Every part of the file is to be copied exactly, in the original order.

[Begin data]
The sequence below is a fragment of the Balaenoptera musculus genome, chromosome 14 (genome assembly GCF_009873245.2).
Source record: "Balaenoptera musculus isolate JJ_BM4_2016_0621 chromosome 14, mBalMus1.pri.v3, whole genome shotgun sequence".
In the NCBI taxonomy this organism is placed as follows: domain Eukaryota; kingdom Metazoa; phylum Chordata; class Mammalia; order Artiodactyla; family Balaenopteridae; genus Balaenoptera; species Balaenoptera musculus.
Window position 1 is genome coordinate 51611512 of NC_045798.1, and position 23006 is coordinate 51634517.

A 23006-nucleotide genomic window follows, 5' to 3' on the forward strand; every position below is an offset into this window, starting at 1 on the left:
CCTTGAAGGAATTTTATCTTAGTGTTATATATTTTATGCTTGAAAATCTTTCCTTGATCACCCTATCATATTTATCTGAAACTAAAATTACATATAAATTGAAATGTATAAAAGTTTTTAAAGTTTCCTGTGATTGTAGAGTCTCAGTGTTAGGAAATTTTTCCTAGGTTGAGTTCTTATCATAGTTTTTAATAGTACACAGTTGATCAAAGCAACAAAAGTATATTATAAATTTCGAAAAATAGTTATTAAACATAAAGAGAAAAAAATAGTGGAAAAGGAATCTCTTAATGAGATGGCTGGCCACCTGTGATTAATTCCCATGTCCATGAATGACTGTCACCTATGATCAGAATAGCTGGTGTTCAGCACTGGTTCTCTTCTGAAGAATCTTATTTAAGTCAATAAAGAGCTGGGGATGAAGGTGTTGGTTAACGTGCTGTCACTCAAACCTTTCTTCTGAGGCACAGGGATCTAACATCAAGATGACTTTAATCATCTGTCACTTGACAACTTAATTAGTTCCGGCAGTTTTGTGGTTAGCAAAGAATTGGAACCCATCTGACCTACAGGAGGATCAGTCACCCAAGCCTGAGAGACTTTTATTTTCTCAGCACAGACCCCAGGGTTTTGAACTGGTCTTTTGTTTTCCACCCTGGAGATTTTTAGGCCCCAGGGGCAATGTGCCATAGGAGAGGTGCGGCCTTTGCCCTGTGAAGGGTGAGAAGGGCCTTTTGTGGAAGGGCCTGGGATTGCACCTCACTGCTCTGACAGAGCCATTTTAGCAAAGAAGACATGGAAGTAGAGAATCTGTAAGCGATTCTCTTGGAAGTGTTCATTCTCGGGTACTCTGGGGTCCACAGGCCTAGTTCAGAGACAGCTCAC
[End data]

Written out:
The sequence below is a fragment of the Balaenoptera musculus genome, chromosome 14 (genome assembly GCF_009873245.2).
Source record: "Balaenoptera musculus isolate JJ_BM4_2016_0621 chromosome 14, mBalMus1.pri.v3, whole genome shotgun sequence".
In the NCBI taxonomy this organism is placed as follows: domain Eukaryota; kingdom Metazoa; phylum Chordata; class Mammalia; order Artiodactyla; family Balaenopteridae; genus Balaenoptera; species Balaenoptera musculus.
Window position 1 is genome coordinate 51611512 of NC_045798.1, and position 23006 is coordinate 51634517.

A 23006-nucleotide genomic window follows, 5' to 3' on the forward strand; every position below is an offset into this window, starting at 1 on the left:
CCTTGAAGGAATTTTATCTTAGTGTTATATATTTTATGCTTGAAAATCTTTCCTTGATCACCCTATCATATTTATCTGAAACTAAAATTACATATAAATTGAAATGTATAAAAGTTTTTAAAGTTTCCTGTGATTGTAGAGTCTCAGTGTTAGGAAATTTTTCCTAGGTTGAGTTCTTATCATAGTTTTTAATAGTACACAGTTGATCAAAGCAACAAAAGTATATTATAAATTTCGAAAAATAGTTATTAAACATAAAGAGAAAAAAATAGTGGAAAAGGAATCTCTTAATGAGATGGCTGGCCACCTGTGATTAATTCCCATGTCCATGAATGACTGTCACCTATGATCAGAATAGCTGGTGTTCAGCACTGGTTCTCTTCTGAAGAATCTTATTTAAGTCAATAAAGAGCTGGGGATGAAGGTGTTGGTTAACGTGCTGTCACTCAAACCTTTCTTCTGAGGCACAGGGATCTAACATCAAGATGACTTTAATCATCTGTCACTTGACAACTTAATTAGTTCCGGCAGTTTTGTGGTTAGCAAAGAATTGGAACCCATCTGACCTACAGGAGGATCAGTCACCCAAGCCTGAGAGACTTTTATTTTCTCAGCACAGACCCCAGGGTTTTGAACTGGTCTTTTGTTTTCCACCCTGGAGATTTTTAGGCCCCAGGGGCAATGTGCCATAGGAGAGGTGCGGCCTTTGCCCTGTGAAGGGTGAGAAGGGCCTTTTGTGGAAGGGCCTGGGATTGCACCTCACTGCTCTGACAGAGCCATTTTAGCAAAGAAGACATGGAAGTAGAGAATCTGTAAGCGATTCTCTTGGAAGTGTTCATTCTCGGGTACTCTGGGGTCCACAGGCCTAGTTCAGAGACAGCTCAC